A quick google search on kill patterns of chicken predators will give you a great visual. All predators of chickens leave behind a pretty decent “marking” as they all hunt differently. From the pile of feathers my guess would be fox, coyote, or dog. Great horned owls hunt during the day and are one of the few owls that are not necessarily nocturnal- they also do not leave behind any sign of a kill in my experience, the bird just disappears. Birds of prey (eagles, other owls, and hawks) tend to only eat the entrails (guts) and leave behind a carcass. Racoons and weasels do not eat the meat, but will behead and drink the blood only. Usually a pile of feathers is from an animal that pounces – bobcat, fox, wolf, coyote, dog and cats- I have found that all of these hunt during the day for an easy meal like chicken and will keep coming back until you make the food unavailable. I also had a bear take out half of my birds–that is super rare though as bears do not have an easy time catching chickens 🙂 I hope this helps- we have been keeping chickens in the woods for 10 years now–not an easy task 🙂
This is lots of good info Amie. I was thinking the same thing about pouncing prey given the fact that there were two circles of feathers relatively close to each other. Good to know the other fact-finding facts about the other predators, thanks for your help. ~TxH~
So sorry to hear about your girls. That camera was a great idea!
I’m saw this at g+ and popped over to see how the chickens are doing? It has been a dream of mind to have a chicken pen/coop/yard. Hopefully I am getting closer to getting one, maybe next year.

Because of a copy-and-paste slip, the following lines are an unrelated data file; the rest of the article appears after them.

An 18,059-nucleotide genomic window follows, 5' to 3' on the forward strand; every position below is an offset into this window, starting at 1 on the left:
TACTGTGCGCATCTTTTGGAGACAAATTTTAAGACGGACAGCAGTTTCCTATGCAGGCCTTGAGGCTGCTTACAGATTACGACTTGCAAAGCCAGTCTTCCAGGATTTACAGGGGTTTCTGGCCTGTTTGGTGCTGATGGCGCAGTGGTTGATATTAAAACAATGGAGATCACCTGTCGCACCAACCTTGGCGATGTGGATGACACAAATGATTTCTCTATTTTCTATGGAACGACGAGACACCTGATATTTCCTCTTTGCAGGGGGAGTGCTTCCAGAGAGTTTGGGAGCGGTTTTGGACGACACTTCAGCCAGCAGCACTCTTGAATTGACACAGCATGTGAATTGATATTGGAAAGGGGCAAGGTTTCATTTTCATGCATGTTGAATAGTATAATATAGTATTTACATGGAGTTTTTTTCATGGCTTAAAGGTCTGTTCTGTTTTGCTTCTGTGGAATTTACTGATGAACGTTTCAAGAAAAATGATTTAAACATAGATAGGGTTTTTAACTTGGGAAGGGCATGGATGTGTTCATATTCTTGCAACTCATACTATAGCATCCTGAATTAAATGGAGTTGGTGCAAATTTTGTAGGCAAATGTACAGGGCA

JoMay, we raised chickens last year as well and didn’t lose a single one to a varmint predator. Not sure what was going on this year but we lost several early on. I’ve seen more feral cats than usual this year so… But thankfully no more hens have been lost in several months. I think locking them up securely in the coop at night helps tremendously. I absolutely love raising chickens plus their freeranging reduces fly populations for our calves in the barnyard and also the grasshopper and bug populations. Oh yeah, and fresh eggs too! 😉 ~TxH~
Our two biggest worries were foxes and coyotes. I always fancied I could tell the difference because a fox was small enough that the hens fought back and there were always feathers as evidence but when a bird would just outright disappear I put that down to coyotes because they were bigger and could just snatch a bird with less of a battle. But that’s just my theory.
That logic certainly holds water Lisa. Hummm… ~TxH~
I am sorry to hear of your losses. I found out the hard way that raccoons can get into very small spaces to wipe out a flock. But that was nighttime losses. During the day I have had very little problems. This year I have my Great Pyrenees that hates crows and hawks. He goes crazy when they fly over. But I have never had daytime losses……even the babies that are free range have made it so far. I hope that you find what is killing them.